Examples

let v = [10, 40, 30];
assert!(v.ends_with(&[30]));
assert!(v.ends_with(&[40, 30]));
assert!(!v.ends_with(&[50]));
assert!(!v.ends_with(&[50, 30]));

Always returns true if needle is an empty slice:

let v = &[10, 40, 30];
assert!(v.ends_with(&[]));
let v: &[u8] = &[];
assert!(v.ends_with(&[]));

Binary searches this sorted slice for a given element.

If the value is found then Ok is returned, containing the index of the matching element; if the value is not found then Err is returned, containing the index where a matching element could be inserted while maintaining sorted order.

Examples

Looks up a series of four elements. The first is found, with a uniquely determined position; the second and third are not found; the fourth could match any position in [1, 4].

let s = [0, 1, 1, 1, 1, 2, 3, 5, 8, 13, 21, 34, 55];

assert_eq!(s.binary_search(&13),  Ok(9));
assert_eq!(s.binary_search(&4),   Err(7));
assert_eq!(s.binary_search(&100), Err(13));
let r = s.binary_search(&1);
assert!(match r { Ok(1...4) => true, _ => false, });

1.0.0
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Binary searches this sorted slice with a comparator function.

The comparator function should implement an order consistent with the sort order of the underlying slice, returning an order code that indicates whether its argument is Less, Equal or Greater the desired target.

If a matching value is found then returns Ok, containing the index for the matched element; if no match is found then Err is returned, containing the index where a matching element could be inserted while maintaining sorted order.

Examples

Looks up a series of four elements. The first is found, with a uniquely determined position; the second and third are not found; the fourth could match any position in [1, 4].

let s = [0, 1, 1, 1, 1, 2, 3, 5, 8, 13, 21, 34, 55];

let seek = 13;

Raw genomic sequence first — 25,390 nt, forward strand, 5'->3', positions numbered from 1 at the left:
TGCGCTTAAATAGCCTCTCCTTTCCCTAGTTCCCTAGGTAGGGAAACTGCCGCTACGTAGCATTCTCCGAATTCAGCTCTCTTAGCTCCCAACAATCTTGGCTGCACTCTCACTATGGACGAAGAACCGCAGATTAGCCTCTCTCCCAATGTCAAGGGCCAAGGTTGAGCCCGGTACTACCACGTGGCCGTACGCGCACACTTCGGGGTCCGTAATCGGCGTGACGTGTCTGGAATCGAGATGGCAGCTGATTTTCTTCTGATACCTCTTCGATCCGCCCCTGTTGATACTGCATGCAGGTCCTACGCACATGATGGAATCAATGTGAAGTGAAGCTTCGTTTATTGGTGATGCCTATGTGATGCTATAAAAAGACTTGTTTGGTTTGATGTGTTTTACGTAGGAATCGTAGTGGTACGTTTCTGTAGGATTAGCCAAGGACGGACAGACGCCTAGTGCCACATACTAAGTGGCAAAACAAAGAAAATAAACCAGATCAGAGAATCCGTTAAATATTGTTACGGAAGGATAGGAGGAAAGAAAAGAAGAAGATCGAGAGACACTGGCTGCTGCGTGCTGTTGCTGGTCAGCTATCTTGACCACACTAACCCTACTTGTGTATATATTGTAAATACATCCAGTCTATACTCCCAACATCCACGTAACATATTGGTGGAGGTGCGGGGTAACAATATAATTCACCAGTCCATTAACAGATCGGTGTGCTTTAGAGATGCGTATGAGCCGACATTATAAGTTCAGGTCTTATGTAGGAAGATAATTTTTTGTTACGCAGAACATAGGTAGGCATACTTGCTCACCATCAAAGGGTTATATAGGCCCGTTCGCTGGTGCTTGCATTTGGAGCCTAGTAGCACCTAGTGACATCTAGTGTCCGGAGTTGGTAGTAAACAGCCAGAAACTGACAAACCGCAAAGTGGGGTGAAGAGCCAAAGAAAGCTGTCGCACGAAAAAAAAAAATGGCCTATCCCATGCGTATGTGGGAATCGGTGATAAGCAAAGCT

assert_eq!(s.binary_search_by(|probe| probe.cmp(&seek)), Ok(9));
let seek = 4;
assert_eq!(s.binary_search_by(|probe| probe.cmp(&seek)), Err(7));
let seek = 100;
assert_eq!(s.binary_search_by(|probe| probe.cmp(&seek)), Err(13));
let seek = 1;
let r = s.binary_search_by(|probe| probe.cmp(&seek));
assert!(match r { Ok(1...4) => true, _ => false, });

1.10.0
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Binary searches this sorted slice with a key extraction function.

Assumes that the slice is sorted by the key, for instance with sort_by_key using the same key extraction function.

If a matching value is found then returns Ok, containing the index for the matched element; if no match is found then Err is returned, containing the index where a matching element could be inserted while maintaining sorted order.

Examples

Looks up a series of four elements in a slice of pairs sorted by their second elements. The first is found, with a uniquely determined position; the second and third are not found; the fourth could match any position in [1, 4].

let s = [(0, 0), (2, 1), (4, 1), (5, 1), (3, 1),
         (1, 2), (2, 3), (4, 5), (5, 8), (3, 13),
         (1, 21), (2, 34), (4, 55)];

assert_eq!(s.binary_search_by_key(&13, |&(a,b)| b),  Ok(9));
assert_eq!(s.binary_search_by_key(&4, |&(a,b)| b),   Err(7));